Pentium 3... really?

UndyUndy Member Posts: 37 ■■□□□□□□□□
So I go to sit for the TSHOOT exam today and they sit me behind a pentium 3 with 512MB of ram. Apparently this is not enough to run the TSHOOT sim so 4 hours of my life just wasted waiting for them to try and fix the issue, type up an incident, driving, calling peason, etc.

Pearson didn't seem to care much. No TSHOOT today I guess.

Comments

  • SharkDiverSharkDiver Member Posts: 844
    That's sad.

    I was afraid of the same thing. I actually moved my exam from one location to another over fear of slow computers and small screens.
  • networker050184networker050184 Mod Posts: 11,962 Mod
    Damn too bad. Most of the test centers I've been to had crap equipment too. Better luck next time!
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  • cisco_kiddcisco_kidd Member Posts: 64 ■■□□□□□□□□
    I had a friend take her TSHOOT and apparently it crashed at the end during grading at a New Horizons testing facility. The computers were dated, seems to be a common problem with the new exams with more in depth sims.
  • DPGDPG Member Posts: 780 ■■■■■□□□□□
    My biggest complaint is the resolution of the monitors. It really tests your ability to manage windows on the screen. icon_rolleyes.gif

  • pham0329pham0329 Member Posts: 556
    no kidding! All the monitors I've seen are 15in, and when you have to look at the topology, multiple console sessions, plus the original question, it gets messy quickly.
  • QHaloQHalo Member Posts: 1,488
    I think its rather ridiculous that these testing facilities are not keeping their testing equipment up to date. It's stressful enough going into a tough exam, only to find computer issues as well. This happened to me when I took my CCNA Security test. It was a horrible nightmare that resulted in me still taking the exam and failing. I don't fault them for me failing, but the massive wait to take the exam because they're a terrible testing facility did screw with my Chi.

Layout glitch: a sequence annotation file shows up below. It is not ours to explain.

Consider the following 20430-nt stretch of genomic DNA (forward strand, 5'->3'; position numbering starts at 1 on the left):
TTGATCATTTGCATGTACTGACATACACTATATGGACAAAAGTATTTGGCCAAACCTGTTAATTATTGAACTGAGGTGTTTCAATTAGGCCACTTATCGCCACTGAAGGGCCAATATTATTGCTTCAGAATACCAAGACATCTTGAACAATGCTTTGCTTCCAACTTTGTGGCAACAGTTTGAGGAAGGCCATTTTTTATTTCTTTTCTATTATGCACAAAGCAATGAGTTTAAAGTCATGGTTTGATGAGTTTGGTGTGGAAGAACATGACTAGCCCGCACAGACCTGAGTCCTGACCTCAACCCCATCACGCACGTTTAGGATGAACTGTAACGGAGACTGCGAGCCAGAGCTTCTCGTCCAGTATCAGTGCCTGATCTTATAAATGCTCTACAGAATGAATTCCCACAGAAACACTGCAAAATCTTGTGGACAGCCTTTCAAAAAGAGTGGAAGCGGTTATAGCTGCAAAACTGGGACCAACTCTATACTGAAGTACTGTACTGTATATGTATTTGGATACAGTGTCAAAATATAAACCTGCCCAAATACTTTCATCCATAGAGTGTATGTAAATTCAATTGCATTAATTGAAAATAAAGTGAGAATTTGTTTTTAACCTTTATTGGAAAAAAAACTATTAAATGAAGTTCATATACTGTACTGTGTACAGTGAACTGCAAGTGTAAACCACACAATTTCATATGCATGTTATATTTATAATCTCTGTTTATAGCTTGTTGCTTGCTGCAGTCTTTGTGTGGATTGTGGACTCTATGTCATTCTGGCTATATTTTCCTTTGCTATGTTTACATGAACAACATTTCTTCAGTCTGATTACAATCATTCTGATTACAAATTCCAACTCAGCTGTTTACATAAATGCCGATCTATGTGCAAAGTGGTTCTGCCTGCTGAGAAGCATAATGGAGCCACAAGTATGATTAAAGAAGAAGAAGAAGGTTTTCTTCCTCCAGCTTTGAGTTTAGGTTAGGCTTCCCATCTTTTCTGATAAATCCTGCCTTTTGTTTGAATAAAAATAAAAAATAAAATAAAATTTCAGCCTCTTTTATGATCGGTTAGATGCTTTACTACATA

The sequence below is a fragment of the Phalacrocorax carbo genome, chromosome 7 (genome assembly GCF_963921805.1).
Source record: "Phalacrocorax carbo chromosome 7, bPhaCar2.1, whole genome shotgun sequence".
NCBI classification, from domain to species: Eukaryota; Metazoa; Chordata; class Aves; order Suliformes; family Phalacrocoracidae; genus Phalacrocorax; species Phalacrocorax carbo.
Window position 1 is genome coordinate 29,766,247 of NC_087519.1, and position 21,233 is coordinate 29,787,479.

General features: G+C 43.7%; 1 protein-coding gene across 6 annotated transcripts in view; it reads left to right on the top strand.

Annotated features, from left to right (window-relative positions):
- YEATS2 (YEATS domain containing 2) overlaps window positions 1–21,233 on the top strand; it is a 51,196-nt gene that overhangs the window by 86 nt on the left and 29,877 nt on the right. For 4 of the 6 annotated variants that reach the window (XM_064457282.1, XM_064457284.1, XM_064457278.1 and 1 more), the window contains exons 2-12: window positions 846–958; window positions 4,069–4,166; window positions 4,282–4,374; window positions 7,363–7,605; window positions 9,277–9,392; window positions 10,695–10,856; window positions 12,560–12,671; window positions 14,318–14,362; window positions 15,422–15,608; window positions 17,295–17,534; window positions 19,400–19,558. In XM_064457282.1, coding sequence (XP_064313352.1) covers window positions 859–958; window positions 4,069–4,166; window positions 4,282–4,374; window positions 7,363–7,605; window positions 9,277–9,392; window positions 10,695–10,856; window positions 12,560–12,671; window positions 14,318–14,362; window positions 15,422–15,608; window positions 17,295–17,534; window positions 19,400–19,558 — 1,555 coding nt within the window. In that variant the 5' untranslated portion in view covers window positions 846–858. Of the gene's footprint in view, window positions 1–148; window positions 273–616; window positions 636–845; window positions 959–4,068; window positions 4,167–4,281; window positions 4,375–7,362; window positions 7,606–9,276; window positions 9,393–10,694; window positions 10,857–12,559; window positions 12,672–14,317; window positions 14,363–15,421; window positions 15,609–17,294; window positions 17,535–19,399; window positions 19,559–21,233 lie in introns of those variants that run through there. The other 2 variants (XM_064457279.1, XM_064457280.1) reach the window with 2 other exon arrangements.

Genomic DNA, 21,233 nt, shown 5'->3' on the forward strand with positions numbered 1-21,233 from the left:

• SharkDiverSharkDiver Member Posts: 844
    Even my work laptop with only a Gig of RAM can run the Boson practice simulator for the TSHOOT and it is a piece of crap. Damn!
  • SharkDiverSharkDiver Member Posts: 844
    Someone at one of the testing facilities told me they get $5 for every test they give.
    No wonder they hold onto obsolete computers.
    icon_lol.gif
  • cuuloco10cuuloco10 Member Posts: 38 ■■□□□□□□□□
    Hi all,

    I heard the similar stories in regards to the $ 5 dollar profit per student -
  • billyrbillyr Member Posts: 186
    As of 1st August 2011, it has been a requirement of the Pearson Vue test site operating agreement that client machines should have dual core processors and 2 gigs of ram at a minimum. Monitors should also be 17" or larger. I'd lodge another complaint.
  • cxzar20cxzar20 Member Posts: 168
    pham0329 wrote: »
    no kidding! All the monitors I've seen are 15in, and when you have to look at the topology, multiple console sessions, plus the original question, it gets messy quickly.

    This is very true. I took the TSHOOT to recertify on my professional level certs and found the exam challenging simply because there was so much to handle on that 15 inch screen. You have the console sessions, Layer 3 and 2 topologies, scenario, etc all on that screen. The problems themselves were relatively simple, but these limitations made it more difficult than it really had to be.
  • UndyUndy Member Posts: 37 ■■□□□□□□□□
    I took my bsci on the same machine a few years back and I remember when I was there was like a (no lie) 5 minute delay while I waited to see if I passed when the test was over. The anxiety was high listening to the clunky hard drive spin. I mean I can understand throwing some old computers in there, but i have thrown away better machines than that. Oh well.. I found another place a bit further away that is open on Saturdays.
  • rjirji Member Posts: 26 ■□□□□□□□□□
    I do get the impression that these test centres don't care too much, which isn't a huge suprise if they are paid very little per student. The cisco exam I took this week cost more than any other exam I've taken, total £170 inc VAT. You would think that the manufacturers would give a bigger piece of the slice to the centres. Unfortunately this is actually the only test centre nearest me that has regular slots to take exams....and it is in a different country to where I live!.
  • Forsaken_GAForsaken_GA Member Posts: 4,024
    SharkDiver wrote: »
    Someone at one of the testing facilities told me they get $5 for every test they give.
    No wonder they hold onto obsolete computers.
    icon_lol.gif

    Yeah, the testing centers don't make much off the exams. That's why almost every testing center you run across doubles as a training facility. I suppose it may vary per testing center, the guy who runs my local one told me they make 20 bucks off a 150 cisco exam.

    However, my testing facility doubles as a audio and video editing training shop, and they use the same computers for training that they do for testing, so they have some really nice equipment
  • SteveO86SteveO86 Member Posts: 1,423
    I've seen testing centers running old Dell Optiplex GX 240..